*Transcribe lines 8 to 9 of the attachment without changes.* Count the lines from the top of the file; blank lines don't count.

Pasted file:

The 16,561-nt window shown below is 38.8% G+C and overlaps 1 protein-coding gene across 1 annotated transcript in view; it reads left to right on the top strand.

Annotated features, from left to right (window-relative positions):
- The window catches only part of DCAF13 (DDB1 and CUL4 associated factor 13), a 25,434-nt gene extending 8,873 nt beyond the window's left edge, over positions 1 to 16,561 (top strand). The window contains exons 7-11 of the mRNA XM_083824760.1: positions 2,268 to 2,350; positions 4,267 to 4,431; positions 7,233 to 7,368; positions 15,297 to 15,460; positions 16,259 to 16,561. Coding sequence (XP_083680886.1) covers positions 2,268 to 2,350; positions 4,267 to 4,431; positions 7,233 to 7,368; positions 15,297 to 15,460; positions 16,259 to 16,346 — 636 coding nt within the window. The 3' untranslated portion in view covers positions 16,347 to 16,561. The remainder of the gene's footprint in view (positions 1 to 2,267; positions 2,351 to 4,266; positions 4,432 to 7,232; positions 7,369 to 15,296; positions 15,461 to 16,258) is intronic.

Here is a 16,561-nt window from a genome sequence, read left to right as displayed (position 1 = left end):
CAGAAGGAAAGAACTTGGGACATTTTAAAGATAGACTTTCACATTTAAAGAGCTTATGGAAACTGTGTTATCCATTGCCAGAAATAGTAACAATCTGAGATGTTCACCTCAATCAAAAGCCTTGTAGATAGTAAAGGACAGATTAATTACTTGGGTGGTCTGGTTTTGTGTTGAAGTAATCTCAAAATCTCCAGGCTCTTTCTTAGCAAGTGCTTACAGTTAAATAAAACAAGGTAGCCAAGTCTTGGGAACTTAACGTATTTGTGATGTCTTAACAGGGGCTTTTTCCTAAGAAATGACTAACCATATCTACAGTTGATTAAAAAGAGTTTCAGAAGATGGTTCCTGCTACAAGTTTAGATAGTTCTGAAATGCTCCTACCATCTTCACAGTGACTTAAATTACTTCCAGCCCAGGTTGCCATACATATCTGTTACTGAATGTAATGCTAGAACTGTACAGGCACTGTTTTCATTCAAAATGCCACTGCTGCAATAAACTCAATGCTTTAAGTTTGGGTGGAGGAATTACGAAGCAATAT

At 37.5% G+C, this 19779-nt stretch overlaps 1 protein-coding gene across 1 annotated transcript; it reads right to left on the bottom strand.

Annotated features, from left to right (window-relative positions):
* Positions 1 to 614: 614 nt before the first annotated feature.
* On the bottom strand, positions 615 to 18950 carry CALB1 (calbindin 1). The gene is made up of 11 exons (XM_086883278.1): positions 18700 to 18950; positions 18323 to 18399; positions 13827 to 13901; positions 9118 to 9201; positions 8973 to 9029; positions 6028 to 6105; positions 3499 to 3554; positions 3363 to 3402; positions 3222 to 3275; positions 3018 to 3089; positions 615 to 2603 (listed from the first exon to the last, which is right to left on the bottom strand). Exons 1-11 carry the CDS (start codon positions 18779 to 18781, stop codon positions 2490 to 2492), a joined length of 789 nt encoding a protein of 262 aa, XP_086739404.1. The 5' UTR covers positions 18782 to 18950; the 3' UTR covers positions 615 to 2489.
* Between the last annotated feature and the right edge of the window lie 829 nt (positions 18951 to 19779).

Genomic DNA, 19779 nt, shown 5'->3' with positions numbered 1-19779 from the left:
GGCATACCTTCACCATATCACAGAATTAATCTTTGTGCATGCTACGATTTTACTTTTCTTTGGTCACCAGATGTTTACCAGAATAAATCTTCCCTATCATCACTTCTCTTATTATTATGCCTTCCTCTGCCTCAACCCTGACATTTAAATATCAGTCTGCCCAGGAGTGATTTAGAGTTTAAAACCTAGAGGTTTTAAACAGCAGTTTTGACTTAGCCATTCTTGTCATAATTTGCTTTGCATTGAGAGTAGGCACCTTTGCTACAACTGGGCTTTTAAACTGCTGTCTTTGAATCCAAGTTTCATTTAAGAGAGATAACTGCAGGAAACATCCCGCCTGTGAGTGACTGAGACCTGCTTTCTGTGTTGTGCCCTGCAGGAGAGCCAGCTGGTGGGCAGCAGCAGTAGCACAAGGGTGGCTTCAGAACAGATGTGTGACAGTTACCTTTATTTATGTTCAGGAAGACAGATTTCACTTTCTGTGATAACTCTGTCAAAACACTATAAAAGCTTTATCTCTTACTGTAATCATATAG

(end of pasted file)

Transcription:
* Positions 1 to 614: 614 nt before the first annotated feature.
* On the bottom strand, positions 615 to 18950 carry CALB1 (calbindin 1). The gene is made up of 11 exons (XM_086883278.1): positions 18700 to 18950; positions 18323 to 18399; positions 13827 to 13901; positions 9118 to 9201; positions 8973 to 9029; positions 6028 to 6105; positions 3499 to 3554; positions 3363 to 3402; positions 3222 to 3275; positions 3018 to 3089; positions 615 to 2603 (listed from the first exon to the last, which is right to left on the bottom strand). Exons 1-11 carry the CDS (start codon positions 18779 to 18781, stop codon positions 2490 to 2492), a joined length of 789 nt encoding a protein of 262 aa, XP_086739404.1. The 5' UTR covers positions 18782 to 18950; the 3' UTR covers positions 615 to 2489.